The 2010 Marketing Tea Party Awards

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Nothing says “we’re a pompous bunch of self-centered egomaniacs in desperate need of attention” than handing out eponymous awards. So, here at The Marketing Tea Party, we’re proud to announce our first (and probably last) annual Marketing Tea Party awards.

Here are the categories and award winners:

Most  Annoying Word In The Marketing Lexicon

This was a tough choice, lots of good candidates for this award. The third runner-up is”mocial”, the combination of social and mobile. Not popular enough to crack the top three, but annoying enough to get nominated.

Second runner up is “game-changer.” No other word flows off the tongues of social media gurus faster than this one, as they proclaim every friggin’ announcement associated with the mobile and social media spaces to be a game-changer. Despite the fact that the past 20 years have only seen two or three real game-changers, the gurus fall over themselves to use this term.

First runner-up is “tweetup.” How the hell it’s come to pass that any offline get-together is now considered to be a tweetup is beyond our comprehension. A truly annoying buzzword, but not quite as annoying as our 2010 winner of the most annoying word in the marketing lexicon: Like.

There’s not a website on this planet that hasn’t slapped an annoying Like button on every page of its site. Little did Sally Field know back then when she said at the Oscars “you like me, you really like me”, that she would spark such universal interest in the word like. For the record, we at the Marketing Tea Party don’t give a damn what you like, nor do we care whether or not you like us.

Most Overhyped Yet Ineffective Marketing Tool

While the rest of the marketing world moves towards greater accountability and measurability, Twitter bucks the trends. With no ability to: 1) measure whether or not marketing messages are read; 2) customize or personalize messages; or 3) know the demographics, behaviors, or attitudes of  the intended recipients of tweets, Twitter is still fawned over as the next great marketing platform.

Twitter won’t ever succeed as an advertising channel. First of all, we don’t want to read. It’s too much effort. TV and radio ads — and increasingly online ads — are verbal. Print ads are predominantly visual. Sure, there are many good text-intensive print ads, but those are typically for certain types of products.

There is another reason, perhaps not as important as the previous one, that helps to convinces us why Twitter won’t succeed as a marketing platform: People on Twitter aren’t there to listen to what anybody else has to say.  If you’re not a bored, attention-starved egotist with nothing better to do than broadcast every thought that passes through your head (like your latest workout or a minute by minute update on your delayed flight at the airport), then you’re in the minority.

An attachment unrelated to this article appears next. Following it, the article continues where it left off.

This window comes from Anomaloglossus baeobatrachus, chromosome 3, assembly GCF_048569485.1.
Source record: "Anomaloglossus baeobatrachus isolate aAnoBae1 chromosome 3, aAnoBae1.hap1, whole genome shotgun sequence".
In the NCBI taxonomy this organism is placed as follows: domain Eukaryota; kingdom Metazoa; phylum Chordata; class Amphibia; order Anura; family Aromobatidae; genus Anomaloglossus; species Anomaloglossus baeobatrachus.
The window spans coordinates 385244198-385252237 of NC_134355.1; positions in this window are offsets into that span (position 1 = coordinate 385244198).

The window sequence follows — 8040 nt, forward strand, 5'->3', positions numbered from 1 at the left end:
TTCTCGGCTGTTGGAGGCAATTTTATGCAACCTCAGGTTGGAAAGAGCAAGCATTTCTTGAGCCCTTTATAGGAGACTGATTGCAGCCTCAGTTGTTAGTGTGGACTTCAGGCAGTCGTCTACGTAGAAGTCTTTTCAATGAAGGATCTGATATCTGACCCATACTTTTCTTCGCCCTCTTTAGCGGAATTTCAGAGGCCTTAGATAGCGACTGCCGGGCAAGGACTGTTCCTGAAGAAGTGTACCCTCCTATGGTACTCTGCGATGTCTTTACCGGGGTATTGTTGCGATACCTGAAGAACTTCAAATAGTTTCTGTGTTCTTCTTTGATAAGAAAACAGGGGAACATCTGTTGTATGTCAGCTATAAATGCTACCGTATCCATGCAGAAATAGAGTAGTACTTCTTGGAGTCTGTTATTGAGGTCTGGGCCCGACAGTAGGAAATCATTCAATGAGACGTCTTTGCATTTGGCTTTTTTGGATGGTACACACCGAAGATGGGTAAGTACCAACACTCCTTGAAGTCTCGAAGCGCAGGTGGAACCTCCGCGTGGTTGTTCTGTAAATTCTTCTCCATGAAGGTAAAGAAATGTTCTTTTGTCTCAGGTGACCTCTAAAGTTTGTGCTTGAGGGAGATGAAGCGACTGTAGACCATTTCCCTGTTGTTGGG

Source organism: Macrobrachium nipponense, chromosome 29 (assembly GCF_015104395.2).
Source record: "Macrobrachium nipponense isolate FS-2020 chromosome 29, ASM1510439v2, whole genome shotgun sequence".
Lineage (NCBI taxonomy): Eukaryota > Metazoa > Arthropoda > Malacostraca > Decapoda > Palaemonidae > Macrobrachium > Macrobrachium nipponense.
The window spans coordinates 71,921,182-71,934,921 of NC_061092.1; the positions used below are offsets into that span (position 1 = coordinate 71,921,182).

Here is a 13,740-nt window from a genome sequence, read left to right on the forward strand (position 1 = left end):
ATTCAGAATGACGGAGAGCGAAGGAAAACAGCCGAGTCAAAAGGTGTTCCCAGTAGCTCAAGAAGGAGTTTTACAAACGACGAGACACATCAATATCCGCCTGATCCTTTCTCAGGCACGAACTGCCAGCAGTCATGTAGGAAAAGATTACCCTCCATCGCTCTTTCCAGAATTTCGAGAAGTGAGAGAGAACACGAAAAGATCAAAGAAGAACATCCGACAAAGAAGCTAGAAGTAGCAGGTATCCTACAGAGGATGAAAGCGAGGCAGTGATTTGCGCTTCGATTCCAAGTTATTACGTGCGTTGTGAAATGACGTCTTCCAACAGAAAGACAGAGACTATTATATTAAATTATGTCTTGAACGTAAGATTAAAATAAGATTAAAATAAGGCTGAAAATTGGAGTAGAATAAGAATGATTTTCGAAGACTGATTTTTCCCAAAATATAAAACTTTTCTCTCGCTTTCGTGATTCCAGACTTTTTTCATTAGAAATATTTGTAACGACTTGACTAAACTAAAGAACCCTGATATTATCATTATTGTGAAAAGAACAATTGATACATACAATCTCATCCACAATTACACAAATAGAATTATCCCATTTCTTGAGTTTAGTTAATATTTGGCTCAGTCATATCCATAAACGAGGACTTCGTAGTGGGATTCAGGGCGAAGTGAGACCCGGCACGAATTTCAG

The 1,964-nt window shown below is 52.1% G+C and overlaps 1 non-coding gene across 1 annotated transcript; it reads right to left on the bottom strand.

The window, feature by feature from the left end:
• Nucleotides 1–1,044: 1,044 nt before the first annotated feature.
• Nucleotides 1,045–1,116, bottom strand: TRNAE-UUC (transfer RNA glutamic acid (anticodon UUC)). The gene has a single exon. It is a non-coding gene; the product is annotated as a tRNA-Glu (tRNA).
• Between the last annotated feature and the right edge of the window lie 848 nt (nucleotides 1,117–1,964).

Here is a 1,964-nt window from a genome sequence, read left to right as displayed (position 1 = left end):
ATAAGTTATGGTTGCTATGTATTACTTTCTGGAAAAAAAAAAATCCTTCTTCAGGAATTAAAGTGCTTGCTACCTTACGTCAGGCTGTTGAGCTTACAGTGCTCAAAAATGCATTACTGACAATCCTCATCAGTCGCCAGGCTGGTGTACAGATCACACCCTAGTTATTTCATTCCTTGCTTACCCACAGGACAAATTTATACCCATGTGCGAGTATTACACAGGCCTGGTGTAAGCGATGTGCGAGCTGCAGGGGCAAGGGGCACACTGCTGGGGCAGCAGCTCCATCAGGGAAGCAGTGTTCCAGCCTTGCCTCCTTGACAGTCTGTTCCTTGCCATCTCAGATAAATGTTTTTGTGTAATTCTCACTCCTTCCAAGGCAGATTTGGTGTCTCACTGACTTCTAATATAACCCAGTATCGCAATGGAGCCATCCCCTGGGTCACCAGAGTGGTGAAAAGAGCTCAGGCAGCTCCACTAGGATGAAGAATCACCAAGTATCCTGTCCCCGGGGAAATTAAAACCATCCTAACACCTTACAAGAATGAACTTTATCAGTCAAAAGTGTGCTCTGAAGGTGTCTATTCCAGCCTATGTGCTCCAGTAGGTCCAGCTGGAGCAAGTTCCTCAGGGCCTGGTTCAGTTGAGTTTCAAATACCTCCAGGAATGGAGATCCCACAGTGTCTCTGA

Bonehead Decision of the Year

There are certain moments in history that we all wish we could have been part of or have seen. Jesus’ last supper, the Wright Brothers flying, Neil Armstrong walking on the moon all come to mind. Add a new historical moment to the list: Groupon declining a $6 billion offer from Google.

Don’t you wish you were a fly on the wall sitting in on the meeting when that was decided?

We here at the Marketing Tea Party are Groupon subscribers and like the service. But there are a number of factors why $6 billion is an outrageous price for anybody to pay.

First off,  Groupon’s business model has no barriers to entry. We’re not saying it’s easy to do what Groupon has done, but it’s not impossible to replicate. In fact, we believe that banks in particular will have a strong interest in doing what Groupon has done, and with the help of merchant network assemblers (firms that enable merchant-funded rewards programs), will use their online banking customer base to match retailers and merchants with group-related offers.

Second, similar to the Twitter problem described above, Groupon has limited ability to customize or personalize offers and has limited insights into its customer base. Sure, we subscribe to Groupon, but what does Groupon know about the Marketing Tea Party other than which offers we accept? Nothing. There are firms with access to far better data about its customers and consumers in general (like Google).

Bottom line is that Groupon was crazy for declining a $6 billion offer. Time will tell, of course, if we’re right or wrong on that assessment. But the lessons from the Dot Com era must be fading fast.

Congratulations to our award winners. The Marketing Tea Party awards are very prestigious. If you feel we overlooked you for one of our awards, please let us know.

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